Next time you see a beautiful sunset or go all gooey inside when you see the stars, multiple that feeling by a million fold and this will be something of the reaction we will have when we see God’s character in all its goodness.

 

This King is beautiful.

 

What kind of King is God the Father?

Second, he is a gracious King (Verse 3b)

 

Look at the end of verse 3. Read verse 3b.

 

The rainbow was not just there for colour intensification. It is supposed to remind us of the graciousness of God. Supposed to remind us of that covenant with Noah that God made after the flood recorded in the book of Genesis.

 

Read about this in Genesis 8 and 9. The promise we’re most familiar with is God’s assurance that he would not send a global flood every again - even though we deserve to be wiped out because of sin.

 

The rainbow reminds us that God withholds what we deserve and gives us what we don’t deserve.

 

What kind of King is God the Father?

 

Third, he is a sharing King (Verse 4)

 

We see this from verse 4. Listen to what we’re told. Read verse 4.

 

There is disagreement about who these elders are but what makes most sense to me is that they are angels in heaven who are representing the whole of God’s people.

 

Why? Numbers are important. 12. How many tribes in the OT? 12. How many apostles in the NT? 12. 12 and 12 gives 24 and so a symbolic number representing the whole people of God.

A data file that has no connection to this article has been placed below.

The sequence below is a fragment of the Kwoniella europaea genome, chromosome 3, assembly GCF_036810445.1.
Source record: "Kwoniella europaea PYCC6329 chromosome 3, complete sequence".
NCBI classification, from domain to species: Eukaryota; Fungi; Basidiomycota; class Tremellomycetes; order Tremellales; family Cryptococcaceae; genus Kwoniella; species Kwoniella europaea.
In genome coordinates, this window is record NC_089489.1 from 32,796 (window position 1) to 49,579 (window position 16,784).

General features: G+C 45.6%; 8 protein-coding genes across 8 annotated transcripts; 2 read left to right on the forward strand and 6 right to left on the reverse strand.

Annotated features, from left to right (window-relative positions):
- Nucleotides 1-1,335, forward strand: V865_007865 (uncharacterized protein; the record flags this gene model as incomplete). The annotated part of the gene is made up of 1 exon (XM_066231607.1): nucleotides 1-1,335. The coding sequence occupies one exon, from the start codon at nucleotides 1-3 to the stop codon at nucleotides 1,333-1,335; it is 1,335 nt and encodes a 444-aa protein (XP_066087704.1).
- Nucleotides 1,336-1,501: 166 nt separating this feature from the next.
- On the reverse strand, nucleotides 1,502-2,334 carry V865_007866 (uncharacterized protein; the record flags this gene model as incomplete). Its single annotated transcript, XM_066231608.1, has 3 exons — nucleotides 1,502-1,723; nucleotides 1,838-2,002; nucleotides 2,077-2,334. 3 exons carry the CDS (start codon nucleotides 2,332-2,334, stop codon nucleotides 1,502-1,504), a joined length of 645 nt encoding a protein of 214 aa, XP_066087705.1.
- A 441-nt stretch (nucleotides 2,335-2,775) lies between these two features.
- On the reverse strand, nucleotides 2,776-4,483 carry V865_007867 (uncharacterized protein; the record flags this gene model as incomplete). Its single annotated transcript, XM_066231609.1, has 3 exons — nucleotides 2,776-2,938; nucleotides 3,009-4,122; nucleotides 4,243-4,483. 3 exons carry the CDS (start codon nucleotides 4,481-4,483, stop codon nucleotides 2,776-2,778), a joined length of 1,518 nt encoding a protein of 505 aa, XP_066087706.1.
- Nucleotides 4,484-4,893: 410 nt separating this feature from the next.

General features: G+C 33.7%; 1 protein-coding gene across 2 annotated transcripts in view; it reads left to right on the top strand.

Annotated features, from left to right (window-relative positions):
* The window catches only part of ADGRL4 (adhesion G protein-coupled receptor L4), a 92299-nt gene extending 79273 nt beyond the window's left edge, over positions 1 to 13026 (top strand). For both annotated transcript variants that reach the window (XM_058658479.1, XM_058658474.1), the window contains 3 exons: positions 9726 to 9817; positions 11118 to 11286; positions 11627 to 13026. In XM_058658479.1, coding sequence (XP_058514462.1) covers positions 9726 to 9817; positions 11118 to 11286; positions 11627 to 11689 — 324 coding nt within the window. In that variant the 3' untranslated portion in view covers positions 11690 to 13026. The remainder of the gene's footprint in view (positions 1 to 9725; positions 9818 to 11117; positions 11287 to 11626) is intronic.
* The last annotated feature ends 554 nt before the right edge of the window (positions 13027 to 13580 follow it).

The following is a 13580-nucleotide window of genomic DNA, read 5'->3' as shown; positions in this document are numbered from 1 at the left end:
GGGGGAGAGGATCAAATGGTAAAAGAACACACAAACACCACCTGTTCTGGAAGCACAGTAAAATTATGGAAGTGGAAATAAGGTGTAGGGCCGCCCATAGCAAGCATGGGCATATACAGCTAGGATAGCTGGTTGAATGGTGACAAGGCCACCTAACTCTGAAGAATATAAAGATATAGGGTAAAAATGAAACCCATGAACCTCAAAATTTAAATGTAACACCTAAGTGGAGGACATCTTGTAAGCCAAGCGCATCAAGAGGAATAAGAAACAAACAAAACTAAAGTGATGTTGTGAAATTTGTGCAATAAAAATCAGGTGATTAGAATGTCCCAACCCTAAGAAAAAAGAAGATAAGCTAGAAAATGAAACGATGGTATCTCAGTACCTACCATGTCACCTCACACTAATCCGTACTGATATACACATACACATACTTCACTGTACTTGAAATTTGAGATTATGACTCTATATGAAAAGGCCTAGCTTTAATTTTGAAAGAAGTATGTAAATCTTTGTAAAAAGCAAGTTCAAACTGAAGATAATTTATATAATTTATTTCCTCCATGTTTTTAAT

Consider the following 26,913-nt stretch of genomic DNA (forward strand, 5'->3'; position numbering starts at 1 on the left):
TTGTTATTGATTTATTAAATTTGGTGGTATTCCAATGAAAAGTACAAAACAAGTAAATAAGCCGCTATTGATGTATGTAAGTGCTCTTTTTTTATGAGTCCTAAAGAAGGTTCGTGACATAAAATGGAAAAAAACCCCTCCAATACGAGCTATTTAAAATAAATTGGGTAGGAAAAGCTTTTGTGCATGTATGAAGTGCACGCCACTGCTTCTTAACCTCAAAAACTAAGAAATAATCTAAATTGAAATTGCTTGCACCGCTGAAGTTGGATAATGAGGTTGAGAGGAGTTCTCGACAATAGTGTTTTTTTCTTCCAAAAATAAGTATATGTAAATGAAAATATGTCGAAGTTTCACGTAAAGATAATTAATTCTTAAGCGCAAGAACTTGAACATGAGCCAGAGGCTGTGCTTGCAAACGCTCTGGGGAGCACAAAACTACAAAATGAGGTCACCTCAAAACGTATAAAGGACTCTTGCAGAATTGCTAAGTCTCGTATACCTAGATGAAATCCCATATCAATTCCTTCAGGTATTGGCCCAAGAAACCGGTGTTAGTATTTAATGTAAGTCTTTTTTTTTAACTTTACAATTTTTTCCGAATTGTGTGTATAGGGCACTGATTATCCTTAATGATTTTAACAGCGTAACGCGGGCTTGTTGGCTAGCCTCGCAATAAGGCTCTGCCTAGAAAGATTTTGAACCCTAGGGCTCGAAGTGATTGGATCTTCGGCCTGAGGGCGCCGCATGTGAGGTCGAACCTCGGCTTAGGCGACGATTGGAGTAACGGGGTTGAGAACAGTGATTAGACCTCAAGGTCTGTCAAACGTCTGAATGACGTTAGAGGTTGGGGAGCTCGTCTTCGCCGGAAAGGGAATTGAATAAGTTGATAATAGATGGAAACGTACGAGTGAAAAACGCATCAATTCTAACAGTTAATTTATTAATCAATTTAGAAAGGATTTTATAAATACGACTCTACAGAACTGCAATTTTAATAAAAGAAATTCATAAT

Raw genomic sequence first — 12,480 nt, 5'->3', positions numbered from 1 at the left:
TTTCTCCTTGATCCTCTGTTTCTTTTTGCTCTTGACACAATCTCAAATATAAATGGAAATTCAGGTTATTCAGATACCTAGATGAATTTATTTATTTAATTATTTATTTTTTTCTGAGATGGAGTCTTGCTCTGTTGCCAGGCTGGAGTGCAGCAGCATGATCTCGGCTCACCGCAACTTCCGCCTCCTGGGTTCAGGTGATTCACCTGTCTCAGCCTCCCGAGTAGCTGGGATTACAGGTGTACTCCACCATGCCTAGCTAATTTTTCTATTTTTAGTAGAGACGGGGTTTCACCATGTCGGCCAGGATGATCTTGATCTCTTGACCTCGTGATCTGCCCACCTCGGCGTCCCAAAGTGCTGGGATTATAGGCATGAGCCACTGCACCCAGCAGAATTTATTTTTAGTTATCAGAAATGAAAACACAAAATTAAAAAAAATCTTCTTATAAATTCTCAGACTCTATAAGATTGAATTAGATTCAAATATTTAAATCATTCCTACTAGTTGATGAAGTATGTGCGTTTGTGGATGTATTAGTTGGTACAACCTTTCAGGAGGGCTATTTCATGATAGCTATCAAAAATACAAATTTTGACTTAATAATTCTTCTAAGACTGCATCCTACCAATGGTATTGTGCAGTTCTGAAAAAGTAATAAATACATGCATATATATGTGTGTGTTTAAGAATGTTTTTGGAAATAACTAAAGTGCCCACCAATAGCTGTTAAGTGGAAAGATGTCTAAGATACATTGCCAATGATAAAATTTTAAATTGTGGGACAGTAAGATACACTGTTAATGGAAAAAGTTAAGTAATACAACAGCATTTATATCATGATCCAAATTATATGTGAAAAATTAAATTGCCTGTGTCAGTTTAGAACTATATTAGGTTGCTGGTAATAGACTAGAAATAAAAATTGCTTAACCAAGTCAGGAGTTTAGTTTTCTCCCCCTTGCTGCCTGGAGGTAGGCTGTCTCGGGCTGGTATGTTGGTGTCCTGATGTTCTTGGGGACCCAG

Why are they on thrones? Because God wants us to share his rule. This was the plan in the Garden of Eden. This is part of what it means to be a Christian now. Not only do we submit to God’s rule but we share it as we spread the gospel. And in the New Creation we will be given responsibilities to rule in this perfect universe.

 

What kind of King is God the Father?

 

Fourth, he is a powerful King (Verse 5)

 

Look at what we’re told in verse 5. Read verse 5.

 

Lightning is powerful. The energy contained in one bolt is enough to kill us. Imagine the power necessary to create lighting. The God who sits on the throne has immense power.

 

This should make us pause a little and perhaps even quake in our boots. If you know your Bible history you’ll remember that when God appeared to his people at Mt Sinai after the Exodus there was a massive thunder and lighting storm over the mountain. How did they respond? Exodus 19:16, “Everyone in the camp trembled.”

 

When was the last time we trembled at the power of God? It’s very easy to domesticate God but rightly understood we are dealing with a being so powerful that he only has to speak and a universe is created.

 

 

 

CS Lewis puts it well in the Lion, the Witch and the Wardrobe. The great Lion Aslan is the Christ figure and in the book there is one significant point where the youngest of the children who have set out on their adventure into Narnia, Susan, meets Mr and Mrs Beaver. And this is what we read: ‘As Susan heard the strange name, Aslan, she began to tremble, "Oh", said Susan, "is he quite safe?" "Safe?" said Mr Beaver. "Course he isn’t safe. But he’s good.”

 

Not safe but he’s good. The one who sits on the throne is powerful.

 

What else are we told about God the Father?

 

Fifth, he is a calm King (Verse 6a)

 

Look at the beginning of verse 6. Read verse 6a.

 

This is an amazing description of just how unflustered God is by the apparent chaos we see day by day. Before him was a sea of glass – no ripple in it at all!

 

At the very heart of the control centre God is not tearing his hair out, frantically panicking as information comes his way. No, there is calmness in heaven.

 

We must not confuse calmness with apathy. This is not a picture of an uncaring God but a portrait of a God who is in complete control.